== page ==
For instance, when the police were cornered by him in the court, they tried to bribe Parvathy with Rs 1 lakh, a huge sum for an Irular woman. Thereafter, he himself was approached by the police with a bribe.
The local police also used strong-arm methods to browbeat the investigation ordered by the Madras High Court. They even resorted to arson. However, he stood his ground and saw to it that justice was finally done in the case.
Meanwhile, I read an article, written by a journalist-turned-novelist, in which he picks holes in the film. He finds the portrayal of casteism in the film objectionable. He says the film does not say why Chandru is pro-poor, pro-Dalit and why Lijomole Jose had to be painted black and oily.
The fact is that caste and casteism are realities. Just as only the wearer knows where the shoe pinches, only a Dalit knows when he feels hurt. I as a journalist or as a privileged person in society can empathise with a Dalit but I cannot feel like a Dalit. If I say that I can feel like a Dalit, it would be boastful, to say the least.
Suriya is depicted as an admirer of Ambedkar. Anyone who knows the father of the Constitution and has read his works would easily become his admirer. In the film, no attempt has been made to straitjacket the characters into Irulars or non-Irulars. I do not know what caste Justice Chandru or Suriya belong to. It is unimportant.
In the film, there is one character Mythra, played by Rajisha Vijayan, a teacher tasked with teaching the Irulars, who plays a major role. She is with Senggeni at every turn of the story. In fact, it was she who introduces her to Chandru, speaks on her behalf and takes the advocate on his own investigation of the case.
No black paint or oil was used on her. Jai Bhim is not a film by Dalits, of Dalits and for Dalits.
I do not know how many would have noticed the indebtedness the film maker expresses to two judges — Late Justice P.S. Mishra and Justice Sivraj Patil. In the film, the habeas corpus case filed by Senggeni is heard by a two-member Bench. The judges are not identified. I can only presume that the case was originally heard and decided by the two judges whose names I mentioned.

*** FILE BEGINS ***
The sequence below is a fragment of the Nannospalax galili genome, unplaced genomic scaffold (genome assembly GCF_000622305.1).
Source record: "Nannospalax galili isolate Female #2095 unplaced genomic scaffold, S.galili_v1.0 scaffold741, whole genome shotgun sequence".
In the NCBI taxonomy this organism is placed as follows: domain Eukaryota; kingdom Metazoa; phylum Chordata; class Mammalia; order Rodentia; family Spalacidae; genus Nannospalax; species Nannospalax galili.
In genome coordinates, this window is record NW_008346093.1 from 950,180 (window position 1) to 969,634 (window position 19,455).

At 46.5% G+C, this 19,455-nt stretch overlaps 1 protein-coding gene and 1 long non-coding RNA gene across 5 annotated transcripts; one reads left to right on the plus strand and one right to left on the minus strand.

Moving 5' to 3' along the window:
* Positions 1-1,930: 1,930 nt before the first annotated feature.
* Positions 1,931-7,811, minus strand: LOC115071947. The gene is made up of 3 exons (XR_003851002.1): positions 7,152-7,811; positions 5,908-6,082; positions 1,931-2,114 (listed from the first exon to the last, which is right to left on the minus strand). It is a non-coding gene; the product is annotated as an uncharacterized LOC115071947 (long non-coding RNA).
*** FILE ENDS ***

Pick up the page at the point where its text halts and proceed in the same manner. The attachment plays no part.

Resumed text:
Justice Chandru, who retired as a judge of the Madras High Court, gave many verdicts under which segregation on the basis of caste at burial grounds was abolished and women were allowed to become temple priests. In the interview I mentioned, he paid handsome tributes to the late Justice Prabha Shankar Mishra from Bihar, who showed real courage when he accepted the habeas corpus application filed by Parvathy. He listed several other cases in which Mishra gave pathbreaking verdicts.
Justice Mishra went on to become Chief Justice of the Andhra Pradesh and Calcutta High Courts. Need I mention that Mishra, who depended on a local police officer, instead of the CBI, to punish the guilty policemen, was a Brahmin? Justice should have no religion or colour.
The large courtroom where much of the action in the film happens is modelled after the Chief Justice’s courtroom. There, on the wall facing the judges are two portraits. One of them is that of Justice VR Krishna Iyer. Why are those portraits placed there?
The two judges happen to be Justice Chandru’s role models in his career. In the late sixties, Justice Iyer visited Catholicate College, Pathanamthitta, to inaugurate the college union. I was hypnotised by his speech. I read the verdict he gave on Indira Gandhi’s petition challenging the verdict of the Allahabad High Court unseating her from Parliament several times. Later, I had a long interview with him at Patna. As luck would have it, I also edited his articles while I was with the Hindustan Times.
Justice Chandru is not the only one to rate Iyer high. In his autobiography Before Memory Fades, the well-known lawyer Fali S. Nariman, describes him as one of the greatest judges of India, although he never became the Chief Justice of India.
Jai Bhim should not be seen through the prism of caste. I have noticed that those who claim to be above casteism are often the worst practitioners of casteism. As everyone knows, Jai Bhim is a slogan used by the followers of Dr BR Ambedkar. What they foresee is not subjugation of any caste but letting everyone play his role in the development of the country and also enjoy a share of the national property. Is that the case?
Parvathy still lives in a house, easily accessible by centipedes and snakes, despite winning a much-celebrated legal battle. The condition of her compatriots is no better, though 75 years have passed since India attained Independence. Jai Bhim is not just about lock-up murder. It is also about denial of voting rights, educational opportunities, proper wages and a level-playing field.
The police continue to be an instrument of oppression despite the Delhi Police’s motto of Shanti Seva Nyaya (Peace, Service, Justice). Despite so many laws to protect the interests of Scheduled Castes and Scheduled Tribes, they are subjected to atrocities even when they do certain traditional jobs like skinning animals.
Those who speak against reservation of jobs for SCs and STs have no objection while reserving almost all the jobs of janitors, drainage cleaners and sweepers to those very persons.
They want the Untouchables to remain on the fringes of society. Fortunately, there are Senggenis and Chandrus who will not let that situation continue for long. That is the message of Jai Bhim.